The general contractor is generally not required to give any preliminary notice. However, on residential projects, the general contractor must give the owner a disclosure statement before signing the contract, and a written list of all the subs and suppliers intended to be used (updated periodically) unless the owner has specifically waived this requirement in writing (the waiver may be part of the original contract). Further, in order to obtain a lien on a homestead, the general contractor must execute and file with the county clerk a written contract setting forth the terms of the contract prior to the furnishing of labor and/or materials signed by both spouses if the owner is married.

     

    When do I need to send a preliminary notice in Texas?

    In Texas, there’s one date that matters the most when it comes to sending notice: The 15th day of the month.

    Subcontractors, suppliers, and anyone else who doesn’t have a direct contract with the owner will need to send a notice in the 2nd month, the 3rd month, or both.

    See How to Prepare & Send Texas Monthly Notices

    Keeping track of notice deadlines can be a monumental task! Our Texas Monthly Notice Deadline Calendar makes tracking your deadlines incredibly simple (we update it annually).

    What happens if I send a Texas lien notice late?

    If you fail to send a required notice on time, it’s unlikely that you will be able to file a mechanics lien claim in Texas for that amount.

    If a custom material supplier misses the deadline to send a specially fabricated materials notice, that lien claimant may only claim for any materials that were actually delivered and used in the project.

    How should a construction notice be sent in Texas?

    All Texas notices (except contract regarding homestead) should be sent by registered or certified mail.

    A contract for improvement to a homestead must be filed with the county clerk in the Texas county in which the property is located, prior to the furnishing of labor and/or materials.

    Note, however, that despite the general statutory requirement to send notices by registered or certified mail, Texas specifically states that:

    “Any notice or other written communication may be delivered in person to the party entitled to the notice or to that party’s agent, regardless of the manner prescribed by law” and “[i]f a written notice is received by the person entitled to receive it, the method by which the notice was delivered is immaterial.”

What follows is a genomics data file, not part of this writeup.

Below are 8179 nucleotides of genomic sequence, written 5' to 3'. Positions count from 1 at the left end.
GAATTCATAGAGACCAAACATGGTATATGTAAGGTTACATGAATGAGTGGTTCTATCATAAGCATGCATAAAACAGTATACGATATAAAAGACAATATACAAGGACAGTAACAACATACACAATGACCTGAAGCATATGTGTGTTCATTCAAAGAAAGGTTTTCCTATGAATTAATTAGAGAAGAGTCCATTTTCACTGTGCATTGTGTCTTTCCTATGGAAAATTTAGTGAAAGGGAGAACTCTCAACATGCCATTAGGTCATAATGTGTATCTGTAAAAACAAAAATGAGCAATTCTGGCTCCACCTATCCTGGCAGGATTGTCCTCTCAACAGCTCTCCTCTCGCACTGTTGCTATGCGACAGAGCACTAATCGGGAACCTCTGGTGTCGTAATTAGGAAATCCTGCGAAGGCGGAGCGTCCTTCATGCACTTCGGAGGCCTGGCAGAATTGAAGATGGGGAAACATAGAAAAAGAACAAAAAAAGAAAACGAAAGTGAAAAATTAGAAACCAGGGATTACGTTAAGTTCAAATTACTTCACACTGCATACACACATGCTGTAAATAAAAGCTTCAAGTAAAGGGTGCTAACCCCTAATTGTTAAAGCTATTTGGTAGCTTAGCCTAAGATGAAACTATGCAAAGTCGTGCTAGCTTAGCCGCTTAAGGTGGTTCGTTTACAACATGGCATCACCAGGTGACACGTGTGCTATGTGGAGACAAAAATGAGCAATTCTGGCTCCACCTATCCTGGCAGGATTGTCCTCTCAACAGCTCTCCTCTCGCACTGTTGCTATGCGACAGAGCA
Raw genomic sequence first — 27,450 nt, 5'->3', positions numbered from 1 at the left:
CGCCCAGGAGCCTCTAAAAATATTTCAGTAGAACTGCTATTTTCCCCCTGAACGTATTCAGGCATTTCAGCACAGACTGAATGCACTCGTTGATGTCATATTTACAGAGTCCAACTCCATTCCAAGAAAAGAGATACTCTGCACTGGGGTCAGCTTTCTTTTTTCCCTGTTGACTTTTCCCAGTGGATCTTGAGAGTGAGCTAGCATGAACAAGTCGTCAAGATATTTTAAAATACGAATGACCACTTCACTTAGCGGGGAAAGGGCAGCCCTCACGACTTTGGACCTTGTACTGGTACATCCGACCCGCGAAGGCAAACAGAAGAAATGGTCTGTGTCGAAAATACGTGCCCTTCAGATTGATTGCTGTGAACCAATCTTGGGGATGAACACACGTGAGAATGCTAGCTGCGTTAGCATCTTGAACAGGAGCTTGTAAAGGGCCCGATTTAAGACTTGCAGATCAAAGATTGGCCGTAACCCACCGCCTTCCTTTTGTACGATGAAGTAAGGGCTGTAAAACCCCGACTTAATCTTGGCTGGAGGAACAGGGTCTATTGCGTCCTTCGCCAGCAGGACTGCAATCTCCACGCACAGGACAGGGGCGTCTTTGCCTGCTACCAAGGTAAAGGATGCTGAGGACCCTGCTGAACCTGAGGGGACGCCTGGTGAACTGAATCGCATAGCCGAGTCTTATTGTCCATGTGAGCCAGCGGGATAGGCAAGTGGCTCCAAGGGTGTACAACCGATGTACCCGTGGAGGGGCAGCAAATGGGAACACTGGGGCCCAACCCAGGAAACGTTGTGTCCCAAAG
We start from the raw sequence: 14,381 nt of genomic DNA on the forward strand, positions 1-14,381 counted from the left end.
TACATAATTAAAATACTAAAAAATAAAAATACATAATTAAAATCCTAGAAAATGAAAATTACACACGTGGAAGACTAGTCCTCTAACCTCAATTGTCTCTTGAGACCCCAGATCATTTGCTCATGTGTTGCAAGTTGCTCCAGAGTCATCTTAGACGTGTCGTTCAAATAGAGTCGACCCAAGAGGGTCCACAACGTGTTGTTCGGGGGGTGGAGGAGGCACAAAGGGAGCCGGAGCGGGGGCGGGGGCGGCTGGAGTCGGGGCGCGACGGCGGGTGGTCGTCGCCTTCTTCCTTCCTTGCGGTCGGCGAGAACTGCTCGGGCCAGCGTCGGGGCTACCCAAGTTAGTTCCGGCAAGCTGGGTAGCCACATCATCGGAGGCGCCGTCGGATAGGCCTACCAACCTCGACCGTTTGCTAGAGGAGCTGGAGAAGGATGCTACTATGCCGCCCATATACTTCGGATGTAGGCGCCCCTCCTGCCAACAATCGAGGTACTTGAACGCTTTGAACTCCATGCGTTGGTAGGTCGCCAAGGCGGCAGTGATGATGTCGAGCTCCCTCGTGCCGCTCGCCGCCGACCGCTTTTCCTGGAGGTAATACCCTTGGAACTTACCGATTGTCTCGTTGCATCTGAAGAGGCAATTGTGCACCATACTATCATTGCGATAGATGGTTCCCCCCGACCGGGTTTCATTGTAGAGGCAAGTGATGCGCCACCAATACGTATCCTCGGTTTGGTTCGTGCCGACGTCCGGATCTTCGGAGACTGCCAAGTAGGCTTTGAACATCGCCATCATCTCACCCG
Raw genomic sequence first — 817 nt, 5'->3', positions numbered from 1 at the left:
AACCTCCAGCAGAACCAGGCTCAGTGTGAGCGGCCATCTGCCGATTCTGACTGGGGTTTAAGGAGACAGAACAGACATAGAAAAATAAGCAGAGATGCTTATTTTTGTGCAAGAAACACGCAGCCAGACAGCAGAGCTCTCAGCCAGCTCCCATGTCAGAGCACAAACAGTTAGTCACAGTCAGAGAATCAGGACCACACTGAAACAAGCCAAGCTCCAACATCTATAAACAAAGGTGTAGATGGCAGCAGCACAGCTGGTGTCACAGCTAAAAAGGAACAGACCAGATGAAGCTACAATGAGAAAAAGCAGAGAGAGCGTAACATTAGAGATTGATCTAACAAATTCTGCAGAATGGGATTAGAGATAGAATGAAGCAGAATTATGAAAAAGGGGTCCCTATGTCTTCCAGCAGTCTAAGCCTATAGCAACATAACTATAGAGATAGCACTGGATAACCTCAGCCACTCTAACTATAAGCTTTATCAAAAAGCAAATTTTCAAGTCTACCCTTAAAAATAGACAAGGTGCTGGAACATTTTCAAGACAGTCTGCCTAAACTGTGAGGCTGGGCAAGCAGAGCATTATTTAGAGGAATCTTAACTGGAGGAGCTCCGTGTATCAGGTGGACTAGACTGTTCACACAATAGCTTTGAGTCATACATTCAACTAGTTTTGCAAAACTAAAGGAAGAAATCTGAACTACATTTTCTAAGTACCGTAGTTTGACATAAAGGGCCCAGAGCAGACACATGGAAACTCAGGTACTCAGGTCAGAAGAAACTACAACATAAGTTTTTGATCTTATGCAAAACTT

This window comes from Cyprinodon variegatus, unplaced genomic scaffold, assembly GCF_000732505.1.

If you deliver a notice by hand, it’s important to document the delivery in some way, in order to prove that the delivery occurred if necessary.

    Who do I send a Texas preliminary notice to?

    For homestead improvements, the contract must be recorded with the Texas county clerk in the county in which the property is located. General contractors may give any preliminary notice required to the lender, as well as the owner.

    Subcontractors/suppliers must give the required notices to the general contractor as well as the property owner.

    Suppliers of specially fabricated materials must provide notice to the owner and to the general contractor (if they supply a subcontractor).

    Is a Texas notice considered served when sent or delivered?

    The requirement to send most Texas notices (including monthly notices) is fulfilled upon mailing.

    See Mailing Construction Notices: Is Notice Served When Mailed or Delivered?

    According to Texas Property Code § 53-003(c), “If notice is sent by registered or certified mail, deposit or mailing of the notice in the United States mail in the form required constitutes compliance with the notice requirement.”

    Note, however, that “[t]his subsection does not apply if the law requires receipt of the notice by the person to whom it is directed.”

    Notice FAQs on Public Projects

    Do I need to send a Texas notice on public projects?

    Contractor’s Bond: All claimants who do not have a direct contractual relation to the contractor furnishing the bond must send a preliminary notice. Laborers making a claim for wages only are excepted from this requirement.

    Contract Funds: No claimants making a claim on contract funds are required to provide a preliminary notice.

    When is the deadline to send notice on a public project in Texas?

    Contractor’s Bond: Preliminary notice must be mailed no later than the 15th day of the 2ndmonth after each month in which the claimant furnished labor and/or materials for which there is an unpaid balance. Notice of claim must be given prior to the 15th of the month if the 15th falls on a Saturday, Sunday, or legal holiday.

    Contract Funds: N/A

    What if I send the Texas preliminary notice late on a public project?

    If a notice is required, failing to send one is fatal to a construction party’s right to make a bond claim.

    How should the Texas preliminary notice be sent for a public project?

    Contractor’s Bond: Preliminary notice must be sent by certified or registered mail – there is no requirement of actual receipt.

    Contract funds: N/A

    On a public project, who needs to receive a Texas preliminary notice?

    Contractor’s Bond: The 2nd month notice must be sent to the prime contractor.

    The 3rd month notice is actually the claim itself, and that must be sent to both the prime contractor and the surety.

    Contract funds: N/A

    Claims for retainage must be given to both the general contractor and the surety.

    Need More Help with Texas Notices?